French Quarter Festivals, Inc. proudly announces the complete music and Satchmo seminar schedule for the 14th annual Satchmo SummerFest presented by Chevron. The premier American jazz festival dedicated to the life, legacy, and music of New Orleans’ native son, Louis “Satchmo” Armstrong, the free Satchmo SummerFest takes place Aug 1-3 on the grounds of the Louisiana State Museum’s Old U.S. Mint. An opening reception and keynote conversation will take place Thursday, July 31, 2014 at the Hotel Monteleone.
Over 40 Musical Performances
Two stages will feature over 40 contemporary and traditional jazz musicians and brass bands. Friday, August 1st, the legendary Dirty Dozen Brass Band makes their Satchmo SummerFest debut. Often credited with revitalizing brass bands in New Orleans and around the world, the group will celebrate their 40th anniversary in 2015. Brass bands will be heard throughout the weekend with performances from PresHall Brass, Treme Brass Band, Original Pinettes, and more. Other artists making their Satchmo SummerFest debut are Joe Lastie, Mario Abney and the Abney Effect, Brass-A-Holics, and the Smoking Time Jazz Club.
Turns out the space that has been known since the 1800s as Congo Square is actually called Beauregard Square for a Confed general who also has a statue at the entrance of City Park and a house tour in the Quarter. Seems the name change in favor of the general came in 1893 which seems about right, knowing the revisionist history that went on in the South around that time and that it was the year of his death. From the T-P article: “According to widely accepted historical tradition, African-American slaves were allowed to gather on Sunday afternoons in an open field just outside the city, at a spot known by various names including Place Congo. The slaves and free people of color used this space to market goods, to socialize and to sing, make music and dance, maintaining their cultural heritage as well as social cohesion. White New Orleanians and visitors to the city would go there to witness African-American music and dance.”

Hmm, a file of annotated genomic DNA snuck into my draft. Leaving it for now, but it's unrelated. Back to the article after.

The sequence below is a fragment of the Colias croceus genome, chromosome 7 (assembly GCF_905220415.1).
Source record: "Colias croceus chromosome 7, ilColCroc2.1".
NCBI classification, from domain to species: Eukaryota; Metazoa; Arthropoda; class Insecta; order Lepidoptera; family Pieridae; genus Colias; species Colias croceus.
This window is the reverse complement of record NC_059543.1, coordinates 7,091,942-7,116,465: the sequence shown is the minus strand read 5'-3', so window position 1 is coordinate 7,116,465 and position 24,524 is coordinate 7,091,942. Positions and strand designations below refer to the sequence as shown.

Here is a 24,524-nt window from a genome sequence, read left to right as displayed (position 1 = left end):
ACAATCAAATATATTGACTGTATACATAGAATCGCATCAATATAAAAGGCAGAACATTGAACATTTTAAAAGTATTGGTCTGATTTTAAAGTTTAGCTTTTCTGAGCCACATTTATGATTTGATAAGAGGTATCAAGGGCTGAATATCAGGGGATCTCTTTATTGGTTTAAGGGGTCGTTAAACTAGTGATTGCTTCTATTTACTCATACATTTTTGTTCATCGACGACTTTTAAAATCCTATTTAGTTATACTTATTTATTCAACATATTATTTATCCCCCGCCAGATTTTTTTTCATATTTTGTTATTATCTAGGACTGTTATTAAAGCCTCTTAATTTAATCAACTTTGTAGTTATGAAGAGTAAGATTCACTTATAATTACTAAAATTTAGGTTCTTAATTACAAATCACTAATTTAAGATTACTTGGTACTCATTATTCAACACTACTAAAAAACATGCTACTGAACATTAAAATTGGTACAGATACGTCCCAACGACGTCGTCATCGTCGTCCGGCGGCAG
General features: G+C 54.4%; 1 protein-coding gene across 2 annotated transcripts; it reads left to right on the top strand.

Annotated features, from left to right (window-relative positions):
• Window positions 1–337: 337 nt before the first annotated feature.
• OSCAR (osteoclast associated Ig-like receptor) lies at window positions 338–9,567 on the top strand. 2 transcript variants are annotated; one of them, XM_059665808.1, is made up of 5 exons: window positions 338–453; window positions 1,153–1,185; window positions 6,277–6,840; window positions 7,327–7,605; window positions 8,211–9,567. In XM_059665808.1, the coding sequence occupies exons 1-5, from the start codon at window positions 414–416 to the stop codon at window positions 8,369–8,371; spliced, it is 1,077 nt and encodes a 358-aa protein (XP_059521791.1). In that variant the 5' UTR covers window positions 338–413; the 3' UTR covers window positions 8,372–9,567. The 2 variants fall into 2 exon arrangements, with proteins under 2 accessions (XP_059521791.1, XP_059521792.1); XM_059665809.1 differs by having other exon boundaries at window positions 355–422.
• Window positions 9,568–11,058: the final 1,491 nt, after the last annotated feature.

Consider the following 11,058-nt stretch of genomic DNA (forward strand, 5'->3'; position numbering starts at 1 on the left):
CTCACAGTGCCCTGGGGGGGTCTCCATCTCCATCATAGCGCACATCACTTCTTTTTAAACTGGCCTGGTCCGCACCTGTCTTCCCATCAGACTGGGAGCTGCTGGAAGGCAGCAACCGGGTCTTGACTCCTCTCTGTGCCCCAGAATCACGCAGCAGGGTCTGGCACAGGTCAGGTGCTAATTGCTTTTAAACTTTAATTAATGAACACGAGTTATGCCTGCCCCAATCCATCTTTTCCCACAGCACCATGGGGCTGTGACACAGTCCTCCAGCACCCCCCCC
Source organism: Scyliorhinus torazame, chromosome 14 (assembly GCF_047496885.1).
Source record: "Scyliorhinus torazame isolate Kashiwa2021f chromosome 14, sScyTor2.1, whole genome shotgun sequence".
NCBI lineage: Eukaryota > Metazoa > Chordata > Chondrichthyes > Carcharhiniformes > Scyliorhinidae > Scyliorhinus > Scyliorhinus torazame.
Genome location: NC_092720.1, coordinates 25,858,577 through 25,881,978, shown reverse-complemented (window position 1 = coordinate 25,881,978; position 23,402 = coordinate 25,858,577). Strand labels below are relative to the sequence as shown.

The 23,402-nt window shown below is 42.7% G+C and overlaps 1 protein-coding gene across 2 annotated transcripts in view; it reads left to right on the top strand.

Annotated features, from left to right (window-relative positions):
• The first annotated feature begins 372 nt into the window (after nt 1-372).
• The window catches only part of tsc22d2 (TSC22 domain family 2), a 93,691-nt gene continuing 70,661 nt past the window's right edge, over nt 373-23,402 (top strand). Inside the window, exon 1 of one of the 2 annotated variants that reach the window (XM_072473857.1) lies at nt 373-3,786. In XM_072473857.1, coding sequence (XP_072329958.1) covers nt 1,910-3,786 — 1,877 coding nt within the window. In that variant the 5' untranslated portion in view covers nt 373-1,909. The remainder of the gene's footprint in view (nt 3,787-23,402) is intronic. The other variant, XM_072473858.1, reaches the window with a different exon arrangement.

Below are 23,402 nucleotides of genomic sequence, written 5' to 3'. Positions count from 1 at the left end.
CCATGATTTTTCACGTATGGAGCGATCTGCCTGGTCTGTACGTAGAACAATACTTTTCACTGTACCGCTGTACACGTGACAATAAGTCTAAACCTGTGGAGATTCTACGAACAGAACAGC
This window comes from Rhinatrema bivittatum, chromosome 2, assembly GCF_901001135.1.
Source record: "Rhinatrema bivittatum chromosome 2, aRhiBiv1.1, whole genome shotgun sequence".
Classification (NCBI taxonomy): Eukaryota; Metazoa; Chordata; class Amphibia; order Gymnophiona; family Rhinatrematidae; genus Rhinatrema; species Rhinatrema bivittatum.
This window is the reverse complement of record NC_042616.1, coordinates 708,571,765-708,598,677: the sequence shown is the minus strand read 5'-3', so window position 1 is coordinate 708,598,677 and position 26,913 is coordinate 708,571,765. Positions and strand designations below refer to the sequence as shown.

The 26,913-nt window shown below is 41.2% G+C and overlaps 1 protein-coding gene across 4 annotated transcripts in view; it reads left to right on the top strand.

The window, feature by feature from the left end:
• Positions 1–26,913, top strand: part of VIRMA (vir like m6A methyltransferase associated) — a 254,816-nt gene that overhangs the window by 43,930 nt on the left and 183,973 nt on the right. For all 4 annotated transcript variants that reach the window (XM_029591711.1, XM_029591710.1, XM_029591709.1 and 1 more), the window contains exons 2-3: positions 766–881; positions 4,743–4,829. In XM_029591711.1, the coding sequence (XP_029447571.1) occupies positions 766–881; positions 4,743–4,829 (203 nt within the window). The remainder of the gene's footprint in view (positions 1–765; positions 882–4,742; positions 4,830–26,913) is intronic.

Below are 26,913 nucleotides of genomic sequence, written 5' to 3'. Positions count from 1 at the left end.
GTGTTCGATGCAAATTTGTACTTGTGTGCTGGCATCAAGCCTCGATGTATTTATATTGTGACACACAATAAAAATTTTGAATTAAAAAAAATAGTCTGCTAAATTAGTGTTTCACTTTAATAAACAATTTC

Congo Square is within Louis Armstrong Park at the “end” of Saint Ann if you are leaving the Quarter. The park’s current condition is deplorable and maybe the name change for this most important history will spark some action for this public space to be a jewel rather than an locked up eyesore. (Can I suggest a tearing down of the fence to begin?)
Author of “Congo Square: African Roots in New Orleans” Freddi Evans is appearing at Octavia Books and I am sure more signings to come to showcase her definitive history. I saw her speak at the TWLF this year and she is a delightful, gentle speaker with a firm grasp of her subject. Do yourself a favor and go hear her speak.
To order book
She will be at Octavia Tuesday at 6 pm.